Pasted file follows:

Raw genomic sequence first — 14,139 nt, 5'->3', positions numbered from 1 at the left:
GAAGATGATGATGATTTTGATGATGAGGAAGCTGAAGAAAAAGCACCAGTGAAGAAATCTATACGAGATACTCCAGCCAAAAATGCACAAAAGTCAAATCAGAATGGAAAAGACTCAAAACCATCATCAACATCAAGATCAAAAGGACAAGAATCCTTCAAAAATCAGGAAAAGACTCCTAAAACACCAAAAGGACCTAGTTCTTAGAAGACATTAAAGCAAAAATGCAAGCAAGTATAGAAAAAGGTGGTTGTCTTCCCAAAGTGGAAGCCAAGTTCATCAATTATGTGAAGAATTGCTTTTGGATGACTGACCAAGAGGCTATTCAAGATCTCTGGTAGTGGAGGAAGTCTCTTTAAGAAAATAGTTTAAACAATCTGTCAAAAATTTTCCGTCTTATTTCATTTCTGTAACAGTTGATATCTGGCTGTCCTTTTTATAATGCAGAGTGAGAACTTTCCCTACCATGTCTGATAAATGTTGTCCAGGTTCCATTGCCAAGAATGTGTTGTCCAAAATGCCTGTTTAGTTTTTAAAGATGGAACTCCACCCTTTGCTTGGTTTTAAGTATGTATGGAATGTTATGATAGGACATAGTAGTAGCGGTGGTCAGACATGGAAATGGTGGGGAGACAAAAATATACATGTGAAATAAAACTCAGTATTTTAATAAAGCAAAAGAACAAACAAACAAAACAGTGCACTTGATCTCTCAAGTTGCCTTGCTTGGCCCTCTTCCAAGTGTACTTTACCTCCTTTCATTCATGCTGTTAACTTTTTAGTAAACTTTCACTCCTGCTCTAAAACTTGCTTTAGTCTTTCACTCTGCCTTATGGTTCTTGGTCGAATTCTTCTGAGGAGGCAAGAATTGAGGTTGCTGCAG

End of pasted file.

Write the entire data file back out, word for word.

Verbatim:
Raw genomic sequence first — 14,139 nt, 5'->3', positions numbered from 1 at the left:
GAAGATGATGATGATTTTGATGATGAGGAAGCTGAAGAAAAAGCACCAGTGAAGAAATCTATACGAGATACTCCAGCCAAAAATGCACAAAAGTCAAATCAGAATGGAAAAGACTCAAAACCATCATCAACATCAAGATCAAAAGGACAAGAATCCTTCAAAAATCAGGAAAAGACTCCTAAAACACCAAAAGGACCTAGTTCTTAGAAGACATTAAAGCAAAAATGCAAGCAAGTATAGAAAAAGGTGGTTGTCTTCCCAAAGTGGAAGCCAAGTTCATCAATTATGTGAAGAATTGCTTTTGGATGACTGACCAAGAGGCTATTCAAGATCTCTGGTAGTGGAGGAAGTCTCTTTAAGAAAATAGTTTAAACAATCTGTCAAAAATTTTCCGTCTTATTTCATTTCTGTAACAGTTGATATCTGGCTGTCCTTTTTATAATGCAGAGTGAGAACTTTCCCTACCATGTCTGATAAATGTTGTCCAGGTTCCATTGCCAAGAATGTGTTGTCCAAAATGCCTGTTTAGTTTTTAAAGATGGAACTCCACCCTTTGCTTGGTTTTAAGTATGTATGGAATGTTATGATAGGACATAGTAGTAGCGGTGGTCAGACATGGAAATGGTGGGGAGACAAAAATATACATGTGAAATAAAACTCAGTATTTTAATAAAGCAAAAGAACAAACAAACAAAACAGTGCACTTGATCTCTCAAGTTGCCTTGCTTGGCCCTCTTCCAAGTGTACTTTACCTCCTTTCATTCATGCTGTTAACTTTTTAGTAAACTTTCACTCCTGCTCTAAAACTTGCTTTAGTCTTTCACTCTGCCTTATGGTTCTTGGTCGAATTCTTCTGAGGAGGCAAGAATTGAGGTTGCTGCAG